Wed, Aug 15, 2018 - Page 4 News List

Family helps keep ‘Great Hero’ puppet maker’s dream alive

By Liao Shu-ling and Jake Chung  /  Staff reporter, with staff writer

Lord Yen Hsuan, a puppet made by Hsu Chine-jhang, is displayed at Taliwu Cultural Park in Yunlin County’s Dounan Township on Wednesday last week.

Photo: Liao Shu-ling, Taipei Times

Most Taiwanese would recognize the name Huang Chun-hsiung (黃俊雄), creator of the TV show The Great Hero of Yun-zhou — Su Yam-bwen (雲州大儒俠—史豔文), but few know the artisans who helped make it the legend it is now.

Among these artisans is Hsu Yen-ching (徐炎卿), who carved the show’s puppets and made all their clothing.

The series that premiered in 1970 was adapted by Huang and his father, Huang Hai-tai (黃海岱), from a Qing Dynasty-era novel. At the peak of its popularity, it received ratings of more than 90 percent. It was canceled in 1974, but the finale was performed in 2009 on a nationwide tour.

Hsu’s second son, Hsu Chine-jhang (徐建彰), said that his father taught himself the art of carving puppets after becoming interested in hand puppet shows.

He usually practiced with carrots or yams while tending cows after school, but eventually started using longan tree wood so that his creations would last, Hsu Chine-jhang said.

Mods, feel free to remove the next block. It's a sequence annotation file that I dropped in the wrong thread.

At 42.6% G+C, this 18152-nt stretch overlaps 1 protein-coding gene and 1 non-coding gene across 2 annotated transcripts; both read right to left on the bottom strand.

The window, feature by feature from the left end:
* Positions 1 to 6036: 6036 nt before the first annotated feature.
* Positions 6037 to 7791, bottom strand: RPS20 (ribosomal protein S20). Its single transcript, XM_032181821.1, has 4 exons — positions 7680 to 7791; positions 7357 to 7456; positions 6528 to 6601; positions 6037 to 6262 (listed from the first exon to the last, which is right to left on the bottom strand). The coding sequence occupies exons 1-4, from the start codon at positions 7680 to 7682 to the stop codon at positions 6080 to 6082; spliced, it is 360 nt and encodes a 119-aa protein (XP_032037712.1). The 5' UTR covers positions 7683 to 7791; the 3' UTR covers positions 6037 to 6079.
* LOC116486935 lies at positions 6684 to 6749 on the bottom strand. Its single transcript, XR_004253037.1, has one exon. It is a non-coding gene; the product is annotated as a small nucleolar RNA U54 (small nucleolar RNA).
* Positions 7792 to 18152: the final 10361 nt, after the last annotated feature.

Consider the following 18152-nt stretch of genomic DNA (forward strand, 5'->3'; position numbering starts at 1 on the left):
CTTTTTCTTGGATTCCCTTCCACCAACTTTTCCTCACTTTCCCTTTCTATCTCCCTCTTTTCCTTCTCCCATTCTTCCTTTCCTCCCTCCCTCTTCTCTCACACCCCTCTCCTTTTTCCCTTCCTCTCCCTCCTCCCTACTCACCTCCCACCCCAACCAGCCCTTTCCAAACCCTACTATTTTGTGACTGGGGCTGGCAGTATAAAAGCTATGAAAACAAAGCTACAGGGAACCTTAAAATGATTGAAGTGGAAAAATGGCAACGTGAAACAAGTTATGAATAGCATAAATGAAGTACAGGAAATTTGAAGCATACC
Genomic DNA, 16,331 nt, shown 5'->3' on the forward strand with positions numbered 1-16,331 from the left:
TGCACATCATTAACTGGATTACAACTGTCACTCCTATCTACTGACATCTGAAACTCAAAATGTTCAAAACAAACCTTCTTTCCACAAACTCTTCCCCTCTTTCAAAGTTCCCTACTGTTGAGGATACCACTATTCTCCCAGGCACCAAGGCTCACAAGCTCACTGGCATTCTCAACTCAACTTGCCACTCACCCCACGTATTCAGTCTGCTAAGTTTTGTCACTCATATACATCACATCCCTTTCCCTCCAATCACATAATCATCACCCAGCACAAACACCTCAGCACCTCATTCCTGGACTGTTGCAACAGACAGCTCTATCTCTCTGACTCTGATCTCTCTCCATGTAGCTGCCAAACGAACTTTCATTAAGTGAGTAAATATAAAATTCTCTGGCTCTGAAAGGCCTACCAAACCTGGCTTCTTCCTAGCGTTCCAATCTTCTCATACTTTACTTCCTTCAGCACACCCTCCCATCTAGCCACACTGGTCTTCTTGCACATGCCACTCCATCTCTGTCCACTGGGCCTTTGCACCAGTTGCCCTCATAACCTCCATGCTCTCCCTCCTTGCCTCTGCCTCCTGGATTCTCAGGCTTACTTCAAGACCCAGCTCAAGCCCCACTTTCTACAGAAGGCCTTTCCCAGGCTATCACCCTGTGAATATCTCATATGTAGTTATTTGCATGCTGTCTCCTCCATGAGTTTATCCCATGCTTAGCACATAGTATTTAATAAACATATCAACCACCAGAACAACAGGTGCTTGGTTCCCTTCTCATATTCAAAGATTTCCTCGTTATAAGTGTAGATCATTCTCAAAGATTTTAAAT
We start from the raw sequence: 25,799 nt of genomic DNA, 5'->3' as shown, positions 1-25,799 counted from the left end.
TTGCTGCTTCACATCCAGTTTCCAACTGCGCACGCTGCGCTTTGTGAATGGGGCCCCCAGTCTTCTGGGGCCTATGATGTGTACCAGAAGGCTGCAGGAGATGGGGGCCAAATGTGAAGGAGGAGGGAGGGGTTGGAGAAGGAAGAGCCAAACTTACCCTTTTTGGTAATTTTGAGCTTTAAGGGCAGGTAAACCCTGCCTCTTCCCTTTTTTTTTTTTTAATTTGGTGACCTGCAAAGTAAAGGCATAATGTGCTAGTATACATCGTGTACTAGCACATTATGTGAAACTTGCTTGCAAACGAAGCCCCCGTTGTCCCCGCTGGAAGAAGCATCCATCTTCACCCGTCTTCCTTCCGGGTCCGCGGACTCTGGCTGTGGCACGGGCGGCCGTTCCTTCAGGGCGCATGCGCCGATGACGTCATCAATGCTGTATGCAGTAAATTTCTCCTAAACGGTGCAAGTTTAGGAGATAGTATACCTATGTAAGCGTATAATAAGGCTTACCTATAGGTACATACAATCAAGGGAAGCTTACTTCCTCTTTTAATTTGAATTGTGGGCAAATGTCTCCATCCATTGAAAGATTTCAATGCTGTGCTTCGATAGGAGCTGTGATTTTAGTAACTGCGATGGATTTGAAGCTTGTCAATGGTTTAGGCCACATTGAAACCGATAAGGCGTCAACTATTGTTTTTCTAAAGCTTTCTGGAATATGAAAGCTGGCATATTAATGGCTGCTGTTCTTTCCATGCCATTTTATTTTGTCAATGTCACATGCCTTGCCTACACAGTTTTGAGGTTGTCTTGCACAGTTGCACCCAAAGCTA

After selling his first puppet in 1963, he realized that it could make money, Hsu Chine-jhang said, adding that he then became a professional puppet carver.

He started a puppet-carving business in Yunlin County’s Dounan Township (斗南) after marrying, his son said.

During the peak period for hand puppetry, the family business accepted orders from more than 1,000 troupes across the nation, Hsu Chine-jhang said.

Since Hsu Yen-ching passed away in 2003, his family, led by his wife, Tsai Su-lan (蔡素蘭), established the House of Puppets, a tourist-oriented factory, Hsu Chine-jhang said, adding that it was his father’s dream to create such a factory to help promote and pass down the tradition.

Hsu Chine-jhang said that many people are pessimistic about the future of hand puppetry, but he felt obligated to take on his father’s mantle to ensure that the craft is passed down to the next generation.

In honor of his father’s memory and in time for Father’s Day on Wednesday last week, Hsu Chine-jhang’s creation, a puppet named after his father, Lord Yen Hsuan (炎炫君), was put on display at Taliwu Cultural Park.

Hsu Chine-jhang said he hoped that hand puppetry will have its moment on the international stage and be more than only Taiwan’s cultural treasure.

The factory is hosting a summer camp on international hand puppetry from Tuesday next week to Aug. 26, he added.

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